What Does Dairy Cattle Well-Being Really Mean?
Understanding the emotional state of the dairy cow
Well-being. It means different things to different people but one thing that can be agreed on is that it is important to maintain at the highest standard, particularly with dairy cattle. So what are the important factors, how do we reliably assess dairy cattle well-being and where are the common challenges?
It is widely accepted that the definition of well-being includes three elements:
- The biological functioning of an animal
- Its emotional state
- Its ability to show normal patterns of behaviour
There are a wealth of methods to measure the physical health, adequacy of nutrition, physical and thermal comfort of a cow, but how can you objectively measure the emotional state of a cow? What is ‘normal’ behaviour for a dairy cow that is the result of generations of genetic manipulation from its undomesticated ancestors?
The Five Freedoms were developed to try and provide a framework for well-being assessment and are recognised as being hugely influential in animal well-being science. Many argue that they have shortcomings however, such as not recognising the importance of positive experiences to minimise the effect of negative ones.
Measurable gross herd parameters, such as mortality rates, disease and injury incidence and prevalence, reproductive success and growth rates can be combined with physiological markers including plasma glucocorticoid concentration and faecal cortisol levels to provide a comprehensive picture of how well animals are coping. With the hypothalamic-pituitary-adrenal (HPA) axis playing such a critical role in stress adaptation mechanisms, measurement of its activity is now one of the most common methods to assess stress. One system developed to produce comparable and objective assessment of well-being are the Welfare Quality® protocols, which use a set of 12 criteria to measure housing, feeding, health and behaviour.
Knowing the common challenges is an important step to improve and maintain good well-being. In dairy cattle, they include:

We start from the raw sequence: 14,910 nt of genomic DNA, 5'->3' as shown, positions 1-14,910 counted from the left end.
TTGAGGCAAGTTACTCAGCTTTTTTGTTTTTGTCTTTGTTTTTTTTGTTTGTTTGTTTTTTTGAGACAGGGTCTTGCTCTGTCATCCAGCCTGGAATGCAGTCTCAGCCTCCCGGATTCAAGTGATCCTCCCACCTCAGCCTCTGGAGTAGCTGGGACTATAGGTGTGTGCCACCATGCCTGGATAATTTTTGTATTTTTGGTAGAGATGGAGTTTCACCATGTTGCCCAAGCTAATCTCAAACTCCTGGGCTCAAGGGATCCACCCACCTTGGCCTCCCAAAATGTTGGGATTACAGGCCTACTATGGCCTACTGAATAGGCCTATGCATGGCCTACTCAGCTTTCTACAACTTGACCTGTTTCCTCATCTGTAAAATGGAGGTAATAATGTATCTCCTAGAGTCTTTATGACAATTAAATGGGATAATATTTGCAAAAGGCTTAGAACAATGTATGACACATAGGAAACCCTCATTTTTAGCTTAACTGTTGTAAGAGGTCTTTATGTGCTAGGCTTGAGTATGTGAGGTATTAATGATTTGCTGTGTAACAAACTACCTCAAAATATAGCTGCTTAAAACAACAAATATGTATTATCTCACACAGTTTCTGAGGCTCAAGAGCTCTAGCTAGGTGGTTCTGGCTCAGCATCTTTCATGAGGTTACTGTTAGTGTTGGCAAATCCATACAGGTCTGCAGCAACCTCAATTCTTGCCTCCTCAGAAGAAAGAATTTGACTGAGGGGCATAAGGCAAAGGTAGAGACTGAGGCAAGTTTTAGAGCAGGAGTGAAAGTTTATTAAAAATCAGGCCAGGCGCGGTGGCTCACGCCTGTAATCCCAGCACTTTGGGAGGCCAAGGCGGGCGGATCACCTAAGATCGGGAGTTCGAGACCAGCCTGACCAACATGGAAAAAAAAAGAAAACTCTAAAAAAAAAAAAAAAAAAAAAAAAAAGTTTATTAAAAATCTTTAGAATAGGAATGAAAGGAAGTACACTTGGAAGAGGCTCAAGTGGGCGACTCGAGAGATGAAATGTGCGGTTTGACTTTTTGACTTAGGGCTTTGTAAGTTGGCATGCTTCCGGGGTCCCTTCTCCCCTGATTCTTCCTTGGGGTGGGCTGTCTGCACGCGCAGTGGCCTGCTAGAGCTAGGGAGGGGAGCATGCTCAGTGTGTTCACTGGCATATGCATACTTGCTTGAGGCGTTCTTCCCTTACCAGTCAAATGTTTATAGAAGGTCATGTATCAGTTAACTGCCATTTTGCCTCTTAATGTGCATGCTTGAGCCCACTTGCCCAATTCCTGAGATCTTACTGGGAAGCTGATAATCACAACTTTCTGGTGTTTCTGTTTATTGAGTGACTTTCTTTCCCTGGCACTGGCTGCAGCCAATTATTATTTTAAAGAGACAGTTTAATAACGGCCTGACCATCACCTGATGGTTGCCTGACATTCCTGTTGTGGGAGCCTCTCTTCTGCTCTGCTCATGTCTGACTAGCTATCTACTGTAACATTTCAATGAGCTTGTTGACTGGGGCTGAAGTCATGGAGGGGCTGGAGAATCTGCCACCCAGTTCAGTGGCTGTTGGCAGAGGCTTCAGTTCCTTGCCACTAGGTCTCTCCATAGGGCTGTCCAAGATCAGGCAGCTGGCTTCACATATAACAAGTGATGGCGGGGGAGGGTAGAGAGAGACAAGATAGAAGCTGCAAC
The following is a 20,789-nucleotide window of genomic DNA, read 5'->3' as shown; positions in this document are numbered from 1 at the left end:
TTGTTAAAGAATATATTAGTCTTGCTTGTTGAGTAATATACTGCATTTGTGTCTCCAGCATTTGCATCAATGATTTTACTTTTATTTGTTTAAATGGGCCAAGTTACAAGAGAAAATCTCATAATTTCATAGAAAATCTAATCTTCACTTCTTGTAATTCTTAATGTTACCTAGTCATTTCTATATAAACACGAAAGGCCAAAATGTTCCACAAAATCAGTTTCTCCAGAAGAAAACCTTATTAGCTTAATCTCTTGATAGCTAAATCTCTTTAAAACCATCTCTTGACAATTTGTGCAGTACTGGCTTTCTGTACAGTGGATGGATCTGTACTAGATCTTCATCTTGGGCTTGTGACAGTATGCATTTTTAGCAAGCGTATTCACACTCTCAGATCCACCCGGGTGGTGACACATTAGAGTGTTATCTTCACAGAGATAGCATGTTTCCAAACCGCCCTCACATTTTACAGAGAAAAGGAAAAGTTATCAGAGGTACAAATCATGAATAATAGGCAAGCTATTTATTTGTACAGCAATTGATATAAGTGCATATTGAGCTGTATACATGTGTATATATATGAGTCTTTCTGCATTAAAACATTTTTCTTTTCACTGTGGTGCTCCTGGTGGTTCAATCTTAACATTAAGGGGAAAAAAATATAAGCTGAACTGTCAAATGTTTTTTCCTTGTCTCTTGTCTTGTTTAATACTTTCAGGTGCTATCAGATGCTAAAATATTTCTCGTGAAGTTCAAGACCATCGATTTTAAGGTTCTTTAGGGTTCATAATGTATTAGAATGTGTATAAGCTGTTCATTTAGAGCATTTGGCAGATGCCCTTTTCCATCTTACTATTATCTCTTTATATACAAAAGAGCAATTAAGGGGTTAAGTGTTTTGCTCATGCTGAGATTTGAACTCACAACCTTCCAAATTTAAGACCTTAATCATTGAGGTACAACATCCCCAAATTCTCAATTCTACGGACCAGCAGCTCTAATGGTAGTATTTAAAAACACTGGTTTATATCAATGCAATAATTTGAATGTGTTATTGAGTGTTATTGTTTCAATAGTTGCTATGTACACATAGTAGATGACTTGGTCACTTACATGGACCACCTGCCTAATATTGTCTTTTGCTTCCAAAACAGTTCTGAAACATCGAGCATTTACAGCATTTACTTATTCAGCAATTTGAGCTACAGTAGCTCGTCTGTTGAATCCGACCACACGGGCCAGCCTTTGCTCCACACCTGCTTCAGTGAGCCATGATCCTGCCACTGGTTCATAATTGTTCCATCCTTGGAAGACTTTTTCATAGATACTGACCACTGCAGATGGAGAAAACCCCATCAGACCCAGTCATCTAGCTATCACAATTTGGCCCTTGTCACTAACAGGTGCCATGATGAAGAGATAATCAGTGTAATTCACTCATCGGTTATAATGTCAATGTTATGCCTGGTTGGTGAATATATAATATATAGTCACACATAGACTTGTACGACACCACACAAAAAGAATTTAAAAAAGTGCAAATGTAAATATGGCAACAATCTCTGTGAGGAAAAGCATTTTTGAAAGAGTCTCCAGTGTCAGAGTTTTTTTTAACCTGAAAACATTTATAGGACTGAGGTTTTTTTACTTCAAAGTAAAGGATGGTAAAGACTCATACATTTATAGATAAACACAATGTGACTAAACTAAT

Lack of comfort
Adequate lying time is hugely important for dairy cows and can be used as a reliable measure of comfort. Disease, as well as poor housing provision are the main contributors to problems here. Heat stress is another important factor to consider when cows are housed.
Pain is one of the most important negative experiences/emotions in relation to well-being and has significant impacts on productivity too. Lameness alone can cause yield losses of 360kg per 305 days of lactation.
Issues relating to social behaviour
From aggressive interactions and competition for resources to calf separation and isolation, social stresses can cause serious health problems, such as reduced feed intake leading to metabolic disease, increased incidence of metritis and poor weight gain in calves.
Poor human-animal relationship
With inevitable frequent contact with stockmen, an animal’s response to workers is hugely important in establishing a positive emotional state. Problems can be established via measurement tools such as the ‘flight distance’ test. Well-being, however defined and however measured is known to affect yield and other important productivity points if not well maintained. For this reason, it is important to find a system of assessment that is easily and regularly implementable and any points of concern acted on quickly.